Below these drawers is one big cabinet where I store all of my pots and pans, mixing bowls, cutting boards, and colanders. Nothing special here.

Above this counter is a 3-shelved cabinet where I store all my plates, bowls, glasses and leftover food storage containers. On the top shelf I have 3 old-fashioned slow cookers. Slow cookers are my favorite way to cook food – much easier to work with than a hot oven or frying pan.

Finally, we come to the refrigerator. We won’t go inside it today, as that’s entering a whole ‘nother world, and it can be a scary place for some people (hey, liver ‘N onions or rabbit stew, anybody?!). But there are a couple notable things about my fridge…

Above it there is another small cabinet that’s out of my reach where I store anything I don’t use – extra computer cables, mostly. On top of the frig is where I leave empty water jugs while they wait to be refilled. That way they’re out of my way but easily visible for the person who refills them. Then on the front of my freezer door is a magnetic towel bar where I hang a towel to dry my hands on. Many people hang this on the oven door. I would never recommend doing that for two reasons: 1) it’s a fire hazard, and 2) as you open the oven door your towel is going to touch the floor at some point and get all dirty.

Now we have come back to the entryway and my front door is on your right! I hope you’ve enjoyed this tour of my kitchen and have found some useful ideas for yours! If there’s any particular questions you have about making your kitchen accessible, feel free to use the contact us form and ask!

Using Your Amazon Echo Alexa to Join Zoom Meetings

Reading Time: 2 minutes

One thing I have learned with training those who are Blind how to use accessible products, joining Zoom meeting may be a bit much for some skill levels. So, one option for those who are unable to use the Zoom app on PC, iPhone, Android or even use the phone to dial in, may use their Amazon -Echo using Alexa. If it is setup correctly, one can just say “Alexa, Join Zoom Meeting”. That’s it. Alexa will do everything else! Read on to learn how to setup this and have your friends and family join with you on Zoom!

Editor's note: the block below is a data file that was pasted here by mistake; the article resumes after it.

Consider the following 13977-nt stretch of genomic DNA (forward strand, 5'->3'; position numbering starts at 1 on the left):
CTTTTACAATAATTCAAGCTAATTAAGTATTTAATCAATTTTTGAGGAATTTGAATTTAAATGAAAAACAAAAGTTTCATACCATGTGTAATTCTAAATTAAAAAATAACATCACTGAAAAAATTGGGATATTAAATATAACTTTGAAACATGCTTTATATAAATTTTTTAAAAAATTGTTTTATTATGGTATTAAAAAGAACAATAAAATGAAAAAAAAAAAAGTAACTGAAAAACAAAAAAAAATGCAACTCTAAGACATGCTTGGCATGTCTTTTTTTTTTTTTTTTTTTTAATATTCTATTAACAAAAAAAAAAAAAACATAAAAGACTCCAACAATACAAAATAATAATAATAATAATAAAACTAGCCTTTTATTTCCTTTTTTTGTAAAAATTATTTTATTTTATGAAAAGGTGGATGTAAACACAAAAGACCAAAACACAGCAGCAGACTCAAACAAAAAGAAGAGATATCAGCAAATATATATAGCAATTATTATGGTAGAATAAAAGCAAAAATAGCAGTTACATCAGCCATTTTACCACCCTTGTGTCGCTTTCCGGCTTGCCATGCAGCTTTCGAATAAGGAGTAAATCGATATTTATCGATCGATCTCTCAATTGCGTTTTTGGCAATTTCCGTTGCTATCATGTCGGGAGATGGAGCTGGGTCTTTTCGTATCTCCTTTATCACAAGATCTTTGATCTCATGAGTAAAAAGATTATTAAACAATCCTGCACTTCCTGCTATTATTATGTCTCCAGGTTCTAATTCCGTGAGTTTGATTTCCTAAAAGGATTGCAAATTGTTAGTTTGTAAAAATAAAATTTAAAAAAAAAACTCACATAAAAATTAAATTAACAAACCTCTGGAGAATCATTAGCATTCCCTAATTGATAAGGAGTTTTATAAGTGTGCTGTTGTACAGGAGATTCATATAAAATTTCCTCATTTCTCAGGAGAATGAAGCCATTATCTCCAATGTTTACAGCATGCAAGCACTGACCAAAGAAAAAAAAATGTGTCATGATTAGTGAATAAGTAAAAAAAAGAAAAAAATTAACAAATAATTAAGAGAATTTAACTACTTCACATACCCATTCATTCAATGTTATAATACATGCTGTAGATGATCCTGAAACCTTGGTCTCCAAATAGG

1st Step

First you will need to have Alexa setup. There are plenty of directions on how to setup Alexa on your Echo device. However, in this setup you will need to make sure you enable phone calling and Calendar lookup. Both of these must be enabled for this to work. Alexa will look at the calendar and see there is a Zoom meeting. Then she will then call using the registered phone number and automatically enter the code for Zoom meetings.

Setup Calling and Messaging on Amazon Echo – this link is the how to guide to setup calling on your Echo. I would strongly suggest to allow Alexa to view your contacts so you can call anyone on your contacts on your Alexa.

Adding Calendars to Alexa – Here is the how to on linking up your Calendars to your Echo device. For me, Google services seem to work best for me.

Now, once everything is setup, I strongly encourage you to do a test run to see if Alexa can do a test phone call or view a calendar. If she can then you are all set!

2nd Step

Now. This is for the person who is planning on the Zoom event. It does not have to be the Host of Zoom meeting, but someone who can create a Calendar event and share it to the person with the Alexa device. All the person has to do is create a new Calendar event in their phone, tablet, computer and name it. Next, they need to copy and paste the full Zoom Invite into the Notes area. Don’t put anything else in the notes area. The Full Zoom invite will need to have the link, Zoom ID and phone numbers in it. Not the Zoom link only. Next in that Calendar invite, you will add an invite of the person with the Alexa. Add the email that is registered with Alexa. Then, save it!

Last Notes

Whoever have scheduled the Calendar invite will need to schedule the Zoom meeting. The person with Alexa cannot join before the Calendar set time. So, who schedules may want to set an earlier time if they want people to join early.

The Zoom meeting cannot have passcode or Host ID enabled for telephone calling. If these are enabled, Alexa is not smart enough to dial in. She will just hang waiting for the next command.

When the person with Alexa joins the Zoom meeting, they are responsible in muting themselves. They can do this by pressing the mute button on the left side of the Alexa device. If the Zoom host is forced to mute you, you will be able to unmute yourself with Alexa, unless you hang-up and rejoin.